If the Securities and Exchange Commission decides to force American companies to abandon U.S. generally accepted accounting principles in favor of international financial reporting standards, how will investors react? They will be "underwhelmed," says Aaron Anderson, director, IFRS policy and implementation at IBM. Anderson made the prediction on Tuesday at an accounting conference sponsored by Pace University's Lubin School of Business.
"When I look at the impact on IBM and compare it to whether investors will care, frankly, I don't think they will," said Anderson, one of four executives participating in a panel discussion on global accounting standards. He pointed out that if the company moves all of its financial reporting to IFRS — and some of its foreign subsidiaries are already reporting under the international standards — the change wouldn't be material in areas that investors "care about," such as service contracts and product backlog, which are "numbers that are not reported in GAAP, anyway."
Panelist Linda Mezon, chief accountant at The Royal Bank of Canada, said whether or not changing to IFRS will be material "depends on where you are coming from." RBC is "in the thick" of converting to IFRS, she said, as Canada has already mandated the switch. Using international standards to account for revenue, for example, won't produce any material differences at RBC, but likely will have a big effect on how the bank accounts for financial instruments, said Mezon.
Mezon recalled that when the European Union called for a switch to IFRS in 2005, the conversion caused banks to rework the way they booked derivatives, "so the balance sheet changed significantly" in terms of the transition adjustments. In some cases, those balance-sheet changes affected capital, she said, and "in the banking industry, capital is pretty much everything." Mezon said she is also keeping an eye on how adopting IFRS may change accounting for loan losses, an issue that will be dealt with in upcoming draft rules.
Jack Klingler, director of accounting research and IFRS implementation at Alcoa, agreed that the impact of IFRS would vary by industry. For his company, international standards pertaining to inventory valuation, research and development costs, and pensions may result in major adjustments, he said. In particular, Klingler said that Alcoa won't bless a conversion to IFRS until issues around inventory accounting are settled. Currently, Alcoa and other U.S. companies receive a tax benefit from using the last-in, first-out (LIFO) accounting method, which is banned by IFRS. Being forced to dump LIFO could cost those companies significant cash tax payments.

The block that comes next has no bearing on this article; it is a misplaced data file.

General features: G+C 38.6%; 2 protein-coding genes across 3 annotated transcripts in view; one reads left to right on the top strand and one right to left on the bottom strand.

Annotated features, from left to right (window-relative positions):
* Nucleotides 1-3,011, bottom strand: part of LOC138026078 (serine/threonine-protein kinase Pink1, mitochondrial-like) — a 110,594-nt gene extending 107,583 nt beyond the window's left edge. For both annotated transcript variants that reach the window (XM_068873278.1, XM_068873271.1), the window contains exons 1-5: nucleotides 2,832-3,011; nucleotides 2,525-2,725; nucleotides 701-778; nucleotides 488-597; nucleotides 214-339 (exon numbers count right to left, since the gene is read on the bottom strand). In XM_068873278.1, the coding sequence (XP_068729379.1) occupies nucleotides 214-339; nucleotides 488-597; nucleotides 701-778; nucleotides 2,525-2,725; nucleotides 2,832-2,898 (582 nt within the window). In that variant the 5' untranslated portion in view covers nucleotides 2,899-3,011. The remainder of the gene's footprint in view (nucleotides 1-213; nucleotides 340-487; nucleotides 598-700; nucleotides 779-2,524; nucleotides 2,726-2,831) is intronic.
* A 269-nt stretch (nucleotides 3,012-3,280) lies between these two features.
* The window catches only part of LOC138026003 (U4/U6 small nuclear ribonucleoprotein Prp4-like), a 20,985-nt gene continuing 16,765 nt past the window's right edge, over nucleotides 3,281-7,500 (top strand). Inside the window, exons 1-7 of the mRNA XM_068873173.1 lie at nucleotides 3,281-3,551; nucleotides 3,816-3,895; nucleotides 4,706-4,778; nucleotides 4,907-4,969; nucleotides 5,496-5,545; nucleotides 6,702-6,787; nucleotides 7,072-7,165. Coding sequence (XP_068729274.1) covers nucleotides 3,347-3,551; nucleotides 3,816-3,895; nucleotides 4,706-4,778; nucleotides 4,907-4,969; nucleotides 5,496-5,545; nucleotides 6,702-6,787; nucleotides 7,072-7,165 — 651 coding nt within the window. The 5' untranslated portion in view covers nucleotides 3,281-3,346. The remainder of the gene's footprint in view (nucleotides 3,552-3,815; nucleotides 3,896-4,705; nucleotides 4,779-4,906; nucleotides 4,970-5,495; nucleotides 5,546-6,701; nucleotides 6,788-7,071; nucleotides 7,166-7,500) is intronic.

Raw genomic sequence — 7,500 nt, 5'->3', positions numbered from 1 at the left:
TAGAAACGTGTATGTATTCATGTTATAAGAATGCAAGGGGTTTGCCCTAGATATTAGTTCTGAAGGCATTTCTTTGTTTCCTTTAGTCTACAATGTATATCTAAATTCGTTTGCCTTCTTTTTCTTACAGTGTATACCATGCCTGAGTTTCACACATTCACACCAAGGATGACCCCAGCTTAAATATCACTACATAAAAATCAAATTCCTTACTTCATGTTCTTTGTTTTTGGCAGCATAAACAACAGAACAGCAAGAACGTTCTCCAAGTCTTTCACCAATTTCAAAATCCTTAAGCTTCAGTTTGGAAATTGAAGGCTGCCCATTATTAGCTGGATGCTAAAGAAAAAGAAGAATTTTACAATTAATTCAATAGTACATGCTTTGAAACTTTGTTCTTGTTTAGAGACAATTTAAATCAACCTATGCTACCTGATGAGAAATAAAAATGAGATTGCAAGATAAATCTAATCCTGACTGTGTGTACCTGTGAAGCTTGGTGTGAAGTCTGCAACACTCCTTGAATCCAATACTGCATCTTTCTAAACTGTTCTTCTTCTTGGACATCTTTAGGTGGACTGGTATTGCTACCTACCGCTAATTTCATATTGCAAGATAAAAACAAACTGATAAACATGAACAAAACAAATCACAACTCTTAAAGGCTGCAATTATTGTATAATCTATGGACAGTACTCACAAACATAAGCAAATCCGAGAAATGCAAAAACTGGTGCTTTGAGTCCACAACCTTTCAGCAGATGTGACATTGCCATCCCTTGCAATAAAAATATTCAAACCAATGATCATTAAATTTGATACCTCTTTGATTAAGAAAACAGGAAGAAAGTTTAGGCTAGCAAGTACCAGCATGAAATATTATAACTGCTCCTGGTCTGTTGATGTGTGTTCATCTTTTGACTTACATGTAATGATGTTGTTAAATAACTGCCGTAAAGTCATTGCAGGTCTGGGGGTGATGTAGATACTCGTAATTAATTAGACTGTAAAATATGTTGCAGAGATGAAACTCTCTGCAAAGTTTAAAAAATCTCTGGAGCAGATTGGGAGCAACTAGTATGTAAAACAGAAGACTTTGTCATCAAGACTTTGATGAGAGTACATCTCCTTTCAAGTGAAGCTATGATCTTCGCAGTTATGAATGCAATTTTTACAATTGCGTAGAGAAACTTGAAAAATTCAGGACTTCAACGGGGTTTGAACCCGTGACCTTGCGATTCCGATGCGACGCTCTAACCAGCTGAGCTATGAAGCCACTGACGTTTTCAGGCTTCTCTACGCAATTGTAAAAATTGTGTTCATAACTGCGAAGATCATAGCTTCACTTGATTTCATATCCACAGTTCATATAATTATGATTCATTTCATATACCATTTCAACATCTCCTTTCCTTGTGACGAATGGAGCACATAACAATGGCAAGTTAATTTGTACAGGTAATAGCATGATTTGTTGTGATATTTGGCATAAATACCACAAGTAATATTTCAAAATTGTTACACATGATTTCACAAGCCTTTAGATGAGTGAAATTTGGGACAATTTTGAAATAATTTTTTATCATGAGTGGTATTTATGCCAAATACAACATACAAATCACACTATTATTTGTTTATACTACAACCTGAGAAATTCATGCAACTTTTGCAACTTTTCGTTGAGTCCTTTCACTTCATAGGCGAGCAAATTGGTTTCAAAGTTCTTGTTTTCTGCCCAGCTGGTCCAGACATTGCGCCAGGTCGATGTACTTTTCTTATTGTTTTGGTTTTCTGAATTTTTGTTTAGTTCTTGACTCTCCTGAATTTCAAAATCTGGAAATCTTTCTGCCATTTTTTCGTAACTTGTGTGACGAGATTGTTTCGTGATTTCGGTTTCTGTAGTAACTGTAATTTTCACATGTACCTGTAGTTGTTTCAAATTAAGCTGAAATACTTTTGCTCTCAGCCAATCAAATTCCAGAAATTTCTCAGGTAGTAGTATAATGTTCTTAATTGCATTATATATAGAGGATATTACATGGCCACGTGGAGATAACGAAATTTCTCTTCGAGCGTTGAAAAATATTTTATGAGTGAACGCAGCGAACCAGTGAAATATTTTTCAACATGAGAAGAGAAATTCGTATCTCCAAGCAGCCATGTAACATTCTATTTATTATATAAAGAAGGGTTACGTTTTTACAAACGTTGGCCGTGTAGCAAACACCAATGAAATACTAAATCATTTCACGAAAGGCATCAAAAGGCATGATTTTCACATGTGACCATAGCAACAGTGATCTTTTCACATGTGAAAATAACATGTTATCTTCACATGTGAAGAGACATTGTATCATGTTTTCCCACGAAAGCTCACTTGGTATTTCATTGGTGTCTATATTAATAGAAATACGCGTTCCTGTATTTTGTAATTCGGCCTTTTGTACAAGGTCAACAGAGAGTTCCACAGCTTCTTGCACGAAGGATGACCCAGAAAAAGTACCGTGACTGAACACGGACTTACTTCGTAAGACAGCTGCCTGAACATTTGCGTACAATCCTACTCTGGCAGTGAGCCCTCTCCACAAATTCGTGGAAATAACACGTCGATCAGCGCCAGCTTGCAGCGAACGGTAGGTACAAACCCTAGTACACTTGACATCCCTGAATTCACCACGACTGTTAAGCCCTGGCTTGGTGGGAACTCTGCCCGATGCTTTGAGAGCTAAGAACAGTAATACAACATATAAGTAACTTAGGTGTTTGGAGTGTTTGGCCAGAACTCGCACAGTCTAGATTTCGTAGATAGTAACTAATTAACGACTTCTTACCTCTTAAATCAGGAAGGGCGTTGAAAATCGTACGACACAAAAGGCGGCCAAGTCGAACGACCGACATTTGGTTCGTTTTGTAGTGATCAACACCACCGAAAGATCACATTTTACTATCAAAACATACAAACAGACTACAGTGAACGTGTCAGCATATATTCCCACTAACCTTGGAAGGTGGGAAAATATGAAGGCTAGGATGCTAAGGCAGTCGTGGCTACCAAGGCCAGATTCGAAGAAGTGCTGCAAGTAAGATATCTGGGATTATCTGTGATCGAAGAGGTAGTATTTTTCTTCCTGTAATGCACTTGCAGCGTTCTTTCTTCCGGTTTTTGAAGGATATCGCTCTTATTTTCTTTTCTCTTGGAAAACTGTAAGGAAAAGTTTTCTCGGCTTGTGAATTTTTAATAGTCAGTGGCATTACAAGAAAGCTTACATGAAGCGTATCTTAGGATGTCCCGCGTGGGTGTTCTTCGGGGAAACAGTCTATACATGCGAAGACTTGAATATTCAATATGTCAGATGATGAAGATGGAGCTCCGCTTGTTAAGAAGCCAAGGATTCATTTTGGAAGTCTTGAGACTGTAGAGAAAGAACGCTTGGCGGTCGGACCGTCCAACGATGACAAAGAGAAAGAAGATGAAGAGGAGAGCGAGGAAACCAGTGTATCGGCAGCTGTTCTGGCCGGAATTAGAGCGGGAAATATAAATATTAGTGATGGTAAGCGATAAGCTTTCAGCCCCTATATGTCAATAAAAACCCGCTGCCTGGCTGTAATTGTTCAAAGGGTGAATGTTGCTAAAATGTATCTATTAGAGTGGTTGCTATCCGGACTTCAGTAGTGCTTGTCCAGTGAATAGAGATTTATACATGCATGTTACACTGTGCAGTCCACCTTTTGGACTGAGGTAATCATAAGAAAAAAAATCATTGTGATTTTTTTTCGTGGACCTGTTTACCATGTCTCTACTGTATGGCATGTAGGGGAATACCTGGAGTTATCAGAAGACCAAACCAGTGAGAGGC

Alcoa executives are also concerned with understanding how hedging rules will change, said Klingler, since the company is a commodities supplier. However, "everything else will be small numbers" with respect to accounting adjustments, he said.
For international banking giant HSBC, which already adopted IFRS for its year-end 2005 consolidated financial statements, a major benefit of the accounting switch is cost reduction, said the bank's chief accountant, John McGinnis. Reporting U.S. results in IFRS would produce significant efficiencies for the bank, he said, because it would be able to "file under one set of standards."
IBM's Anderson noted that converting to IFRS would be an opportunity to take a new look at some old processes. He said IBM may be able to create new global shared-service centers for accounting by moving the whole company to IFRS, or perhaps institute accounting policies (such as a standard goodwill impairment test) that are currently impossible to implement, because subsidiaries are following local GAAPs. Such moves could lead to "greater efficiencies and stronger controls," he said.
The cost of conversion is another sticking point for companies opposing a move to IFRS. Anderson conceded that switching to international standards will require "a lot of work," but added that IBM, which has already started the process of preparing for a switch, knows "within a tight range" what it will cost — and in relative terms, "it won't be very much."